Risks associated with valuable or critical assets of information just keep becoming more sophisticated and likely to happen. As our computer systems grow more complex, the number of vulnerabilities that are accessible and exploitable multiplies. Network attacks targeting TCP / IP vulnerabilities have given way to application attacks targeting massive data stores and leveraging the computer code vulnerabilities. The only way to mitigate those risks and eliminate their potential impacts should they occur is an information security infrastructure built on a clear understanding of the risks and their most likely outcomes. An infrastructure is the foundation upon which a security infrastructure is built, the foundation on which to build robust and durable protection.Feel free to find more information at Fire Barriers.
A security infrastructure is based on three asset classes, knowledge, documentation, and safeguards. Knowledge comes from a reference materials bookshelf, typically national and international standards, as well as the knowledge gained through training and experience. Documentation is environmentally specific and protected systems including policies, standards , guidelines, plans and procedures, a lot of plans and procedures. Protection measures are the technical and administrative components that have roles to protect.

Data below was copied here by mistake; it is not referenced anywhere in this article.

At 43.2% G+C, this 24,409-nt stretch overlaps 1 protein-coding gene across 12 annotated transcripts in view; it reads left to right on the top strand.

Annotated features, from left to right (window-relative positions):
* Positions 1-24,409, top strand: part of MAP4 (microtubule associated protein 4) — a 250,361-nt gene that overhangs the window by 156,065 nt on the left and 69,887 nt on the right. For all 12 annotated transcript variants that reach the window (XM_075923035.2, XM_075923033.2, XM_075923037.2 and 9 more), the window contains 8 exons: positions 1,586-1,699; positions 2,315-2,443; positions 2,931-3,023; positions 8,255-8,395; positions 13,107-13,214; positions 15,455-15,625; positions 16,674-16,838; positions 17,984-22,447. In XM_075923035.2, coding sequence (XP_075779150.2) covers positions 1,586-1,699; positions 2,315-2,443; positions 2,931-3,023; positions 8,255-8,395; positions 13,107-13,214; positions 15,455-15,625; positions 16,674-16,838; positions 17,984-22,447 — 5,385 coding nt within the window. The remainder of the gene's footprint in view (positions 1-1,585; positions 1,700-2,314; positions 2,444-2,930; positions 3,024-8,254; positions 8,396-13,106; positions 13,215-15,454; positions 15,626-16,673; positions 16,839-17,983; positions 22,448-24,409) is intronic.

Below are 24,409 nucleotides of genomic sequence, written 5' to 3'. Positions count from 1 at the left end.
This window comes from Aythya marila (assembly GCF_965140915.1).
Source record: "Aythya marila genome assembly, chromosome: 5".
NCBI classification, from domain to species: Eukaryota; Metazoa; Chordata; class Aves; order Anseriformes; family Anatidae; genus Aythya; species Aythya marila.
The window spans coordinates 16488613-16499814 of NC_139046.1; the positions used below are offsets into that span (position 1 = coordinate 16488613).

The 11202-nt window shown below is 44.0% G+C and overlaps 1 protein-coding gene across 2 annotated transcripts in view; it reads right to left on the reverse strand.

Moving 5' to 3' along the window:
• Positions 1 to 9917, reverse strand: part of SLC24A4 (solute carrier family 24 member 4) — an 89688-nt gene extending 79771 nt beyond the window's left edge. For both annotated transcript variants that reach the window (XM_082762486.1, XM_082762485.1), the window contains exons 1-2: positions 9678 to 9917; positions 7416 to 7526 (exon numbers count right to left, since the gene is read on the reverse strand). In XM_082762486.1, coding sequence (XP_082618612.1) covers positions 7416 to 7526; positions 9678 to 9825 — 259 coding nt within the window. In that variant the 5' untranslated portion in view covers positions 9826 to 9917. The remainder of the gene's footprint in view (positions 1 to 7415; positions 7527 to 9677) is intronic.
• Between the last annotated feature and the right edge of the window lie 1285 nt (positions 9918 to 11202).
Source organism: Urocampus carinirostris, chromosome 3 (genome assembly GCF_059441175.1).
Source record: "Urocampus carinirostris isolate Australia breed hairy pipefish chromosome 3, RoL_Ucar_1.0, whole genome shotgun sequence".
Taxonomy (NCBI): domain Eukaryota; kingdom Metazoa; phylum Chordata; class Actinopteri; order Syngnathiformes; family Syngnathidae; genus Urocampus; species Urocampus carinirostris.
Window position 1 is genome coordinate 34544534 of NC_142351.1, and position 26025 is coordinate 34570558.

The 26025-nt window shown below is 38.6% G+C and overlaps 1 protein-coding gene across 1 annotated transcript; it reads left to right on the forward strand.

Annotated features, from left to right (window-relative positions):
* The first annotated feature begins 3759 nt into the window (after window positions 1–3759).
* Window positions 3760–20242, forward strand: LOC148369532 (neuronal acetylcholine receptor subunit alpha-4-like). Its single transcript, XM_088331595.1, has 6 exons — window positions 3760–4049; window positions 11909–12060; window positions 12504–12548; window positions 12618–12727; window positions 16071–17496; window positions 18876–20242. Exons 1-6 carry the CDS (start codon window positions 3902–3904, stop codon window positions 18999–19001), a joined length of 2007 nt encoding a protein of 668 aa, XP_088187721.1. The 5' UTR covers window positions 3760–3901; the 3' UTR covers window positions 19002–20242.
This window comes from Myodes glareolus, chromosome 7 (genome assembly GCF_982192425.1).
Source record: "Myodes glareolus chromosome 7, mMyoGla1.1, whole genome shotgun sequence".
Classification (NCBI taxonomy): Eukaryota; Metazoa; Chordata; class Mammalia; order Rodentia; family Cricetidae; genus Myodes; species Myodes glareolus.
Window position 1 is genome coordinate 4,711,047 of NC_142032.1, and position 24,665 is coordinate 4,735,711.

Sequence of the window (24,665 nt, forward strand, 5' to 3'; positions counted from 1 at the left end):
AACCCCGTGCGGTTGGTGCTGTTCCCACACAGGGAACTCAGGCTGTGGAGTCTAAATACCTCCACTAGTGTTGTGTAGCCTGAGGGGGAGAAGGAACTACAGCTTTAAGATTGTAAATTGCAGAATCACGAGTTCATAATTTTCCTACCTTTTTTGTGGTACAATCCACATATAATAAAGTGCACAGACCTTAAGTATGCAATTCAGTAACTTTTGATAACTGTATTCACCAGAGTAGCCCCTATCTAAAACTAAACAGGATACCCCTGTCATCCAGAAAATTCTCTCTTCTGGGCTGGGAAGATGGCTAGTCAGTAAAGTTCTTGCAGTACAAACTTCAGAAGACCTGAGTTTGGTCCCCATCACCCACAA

Infrastructure demands investment, it’s hard to justify and harder to get in our current economic climate investment. Risk does not go on holiday though, because times are difficult, if anything, the attackers see a lack of investment as creating opportunities that will go away as the economy improves. It is no wonder that there are now large numbers of successful attacks appearing in headlines every day. Attacks which threaten corporate viability are routinely taking place. It is no simple challenge to sell that reality to a hard-necked boss, but the “School of Hard Knocks” remains in session, providing lessons on the reality of serious risks.
Compliance remains a core requirement, statutes dealing with the protection of Personally Identifiable Information ( PII) are currently under discussion in a number of legislative bodies, just as regulators are notifying large-scale data thefts with serious potential political implications. Infrastructure is most easily built as structures are being installed or modified, not when a legislator or regulator wishes to enforce a requirement. Doing the right thing can bring considerable and unforeseen long-term benefits. There are few better examples to the old saying of being penny wise and pound foolish than in asset protection.